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Commercial Division Blog

Current Developments in the Commercial Divisions of the
New York State Courts by Schlam Stone & Dolan LLP
Posted: September 20, 2021

Attorneys’ Fees Improperly Awarded Because Plaintiffs Were Not Prevailing or Successful Parties

On August 25, 2021, the Second Department issued a decision in Kefalas v. Valiotis, 2021 NY Slip Op. 04750, modifying an award of attorneys’ fees and holding:

[T]he Supreme Court should not have awarded attorneys’ fees to the plaintiffs under the terms of the 2012 Purchase Agreement. That provision only allows for an award of attorneys’ fees to the “successful party” in the event of litigation. In general, contractual provisions awarding attorneys’ fees are to be construed strictly (see 214 Wall St. Assoc., LLC v Medical Arts-Huntington Realty , 99 AD3d 988, 990; see also Hooper Assoc. v AGS Computers, 74 NY2d 487, 491-492). “Only a prevailing party is entitled to recover an attorney’s fee, and, to be considered a prevailing party, a party must be successful with respect to the central relief sought” (Blinds to Go [U.S.], Inc. v Times Plaza Dev., L.P., 191 AD3d 939, 942 [alterations and internal quotation marks omitted]; see O’Donnell v JEF Golf Corp.,173 AD3d 1528, 1532). “‘Such a determination requires an initial consideration of the true scope of the dispute litigated, followed by a comparison of what was achieved within that scope'” (Blinds to Go [U.S.], Inc. v Times Plaza Dev., L.P., 191 AD3d at 942, quoting DKR Mtge. Asset Trust 1 v Rivera, 130 AD3d 774, 776). Here, considering the scope of the dispute litigated and what was achieved within that scope, the plaintiffs constitute neither “prevailing” nor “successful” parties under the terms of the 2012 Purchase Agreement and thus are not entitled to an award of attorneys’ fees pursuant to those terms (see Blinds to Go [U.S.], Inc. v Times Plaza Dev., L.P., 191 AD3d at 942; DKR Mtge. Asset Trust 1 v Rivera, 130 AD3d at776).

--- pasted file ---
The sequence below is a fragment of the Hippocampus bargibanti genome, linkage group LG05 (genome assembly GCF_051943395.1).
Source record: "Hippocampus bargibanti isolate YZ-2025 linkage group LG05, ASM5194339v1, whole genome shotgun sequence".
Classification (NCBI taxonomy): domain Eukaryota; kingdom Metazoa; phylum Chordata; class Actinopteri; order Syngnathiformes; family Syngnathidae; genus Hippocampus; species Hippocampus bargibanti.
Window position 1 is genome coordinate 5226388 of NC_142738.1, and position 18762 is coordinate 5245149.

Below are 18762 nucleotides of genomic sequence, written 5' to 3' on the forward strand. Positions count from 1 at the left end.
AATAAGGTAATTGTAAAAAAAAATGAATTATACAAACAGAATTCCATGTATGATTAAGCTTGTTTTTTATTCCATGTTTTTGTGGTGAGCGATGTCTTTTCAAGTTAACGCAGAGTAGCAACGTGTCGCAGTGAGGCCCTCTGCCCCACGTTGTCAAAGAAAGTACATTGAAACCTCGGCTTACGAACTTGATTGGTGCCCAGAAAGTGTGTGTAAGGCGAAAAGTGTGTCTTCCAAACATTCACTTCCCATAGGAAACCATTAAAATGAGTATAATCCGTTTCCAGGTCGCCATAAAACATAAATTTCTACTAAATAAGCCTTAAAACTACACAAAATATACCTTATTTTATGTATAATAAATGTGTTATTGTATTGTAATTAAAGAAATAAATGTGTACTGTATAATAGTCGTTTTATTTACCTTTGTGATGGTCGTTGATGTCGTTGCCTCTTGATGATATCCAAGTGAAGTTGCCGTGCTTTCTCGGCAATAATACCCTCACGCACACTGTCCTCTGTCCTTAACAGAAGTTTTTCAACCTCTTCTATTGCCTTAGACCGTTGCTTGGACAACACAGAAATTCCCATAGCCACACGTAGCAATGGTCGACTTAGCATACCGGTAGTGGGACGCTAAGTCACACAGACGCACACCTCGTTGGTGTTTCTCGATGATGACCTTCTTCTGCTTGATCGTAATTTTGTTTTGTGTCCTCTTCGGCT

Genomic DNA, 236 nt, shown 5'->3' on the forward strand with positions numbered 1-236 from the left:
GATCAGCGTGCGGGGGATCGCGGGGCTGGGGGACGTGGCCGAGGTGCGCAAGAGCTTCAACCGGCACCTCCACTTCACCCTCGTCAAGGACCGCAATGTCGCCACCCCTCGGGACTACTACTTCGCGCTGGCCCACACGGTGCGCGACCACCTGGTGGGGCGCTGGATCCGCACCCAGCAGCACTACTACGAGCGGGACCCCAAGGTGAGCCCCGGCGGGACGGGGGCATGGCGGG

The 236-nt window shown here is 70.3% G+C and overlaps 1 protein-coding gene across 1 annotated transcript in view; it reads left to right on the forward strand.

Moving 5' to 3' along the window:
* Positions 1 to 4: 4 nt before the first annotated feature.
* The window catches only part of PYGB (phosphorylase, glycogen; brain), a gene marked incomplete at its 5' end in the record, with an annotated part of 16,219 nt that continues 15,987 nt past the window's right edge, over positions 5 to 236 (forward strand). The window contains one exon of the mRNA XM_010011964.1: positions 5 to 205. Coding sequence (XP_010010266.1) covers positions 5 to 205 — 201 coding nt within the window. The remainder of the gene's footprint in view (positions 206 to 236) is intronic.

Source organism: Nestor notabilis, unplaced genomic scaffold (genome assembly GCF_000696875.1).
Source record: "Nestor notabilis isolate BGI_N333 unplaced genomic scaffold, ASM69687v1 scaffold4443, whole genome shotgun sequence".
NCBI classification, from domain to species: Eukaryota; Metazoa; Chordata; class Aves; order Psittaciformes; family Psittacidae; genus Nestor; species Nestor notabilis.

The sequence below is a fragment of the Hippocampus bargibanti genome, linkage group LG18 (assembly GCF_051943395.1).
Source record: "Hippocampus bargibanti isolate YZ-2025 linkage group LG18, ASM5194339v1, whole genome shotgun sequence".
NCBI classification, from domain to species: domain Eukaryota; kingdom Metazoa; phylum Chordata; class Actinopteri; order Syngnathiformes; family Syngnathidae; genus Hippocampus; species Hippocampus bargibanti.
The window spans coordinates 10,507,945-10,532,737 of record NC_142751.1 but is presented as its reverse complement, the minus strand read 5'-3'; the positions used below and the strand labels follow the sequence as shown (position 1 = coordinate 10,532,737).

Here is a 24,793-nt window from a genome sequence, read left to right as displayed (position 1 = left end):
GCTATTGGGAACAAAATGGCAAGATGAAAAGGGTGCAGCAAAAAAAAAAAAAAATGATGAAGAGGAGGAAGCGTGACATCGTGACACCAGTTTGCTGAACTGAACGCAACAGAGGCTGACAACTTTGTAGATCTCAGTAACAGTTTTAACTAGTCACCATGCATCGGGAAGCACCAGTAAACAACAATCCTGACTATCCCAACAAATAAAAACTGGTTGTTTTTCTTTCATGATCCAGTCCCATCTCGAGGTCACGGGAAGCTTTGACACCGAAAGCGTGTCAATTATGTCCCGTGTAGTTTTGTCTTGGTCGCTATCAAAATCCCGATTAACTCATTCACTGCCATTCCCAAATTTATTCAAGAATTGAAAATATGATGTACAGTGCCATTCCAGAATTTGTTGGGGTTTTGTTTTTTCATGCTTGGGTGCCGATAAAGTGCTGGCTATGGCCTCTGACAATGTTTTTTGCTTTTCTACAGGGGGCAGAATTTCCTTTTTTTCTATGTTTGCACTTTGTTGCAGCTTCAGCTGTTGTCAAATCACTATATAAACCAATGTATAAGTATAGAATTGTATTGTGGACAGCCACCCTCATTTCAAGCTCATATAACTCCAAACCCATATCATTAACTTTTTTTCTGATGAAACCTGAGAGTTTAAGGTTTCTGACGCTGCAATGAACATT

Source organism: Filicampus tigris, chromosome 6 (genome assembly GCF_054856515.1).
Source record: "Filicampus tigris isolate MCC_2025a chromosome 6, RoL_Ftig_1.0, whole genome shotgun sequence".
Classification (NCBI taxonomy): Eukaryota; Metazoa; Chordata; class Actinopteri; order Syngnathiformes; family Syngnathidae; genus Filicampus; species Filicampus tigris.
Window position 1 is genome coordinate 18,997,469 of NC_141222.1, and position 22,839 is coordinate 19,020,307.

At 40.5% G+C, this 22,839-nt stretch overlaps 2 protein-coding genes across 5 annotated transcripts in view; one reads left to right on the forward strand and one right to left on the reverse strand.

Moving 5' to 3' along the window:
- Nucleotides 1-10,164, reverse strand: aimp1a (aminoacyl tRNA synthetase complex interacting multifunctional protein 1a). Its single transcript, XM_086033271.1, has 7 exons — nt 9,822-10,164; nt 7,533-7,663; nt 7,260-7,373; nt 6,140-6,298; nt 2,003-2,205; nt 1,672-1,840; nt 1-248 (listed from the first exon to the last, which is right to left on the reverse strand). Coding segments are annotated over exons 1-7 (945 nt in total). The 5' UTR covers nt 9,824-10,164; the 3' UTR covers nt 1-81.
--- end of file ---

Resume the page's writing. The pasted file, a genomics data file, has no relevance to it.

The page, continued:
Under New York law, each party generally pays its own attorneys’ fees. But an exception to this rule exists when a contract or statute provides otherwise. The attorneys at Schlam Stone & Dolan frequently litigate disputes concerning whether a party must pay its adversary’s attorneys’ fees. Contact the Commercial Division Blog committee at commercialdivisionblog@schlamstone.com if you or a client have questions concerning fee shifting.

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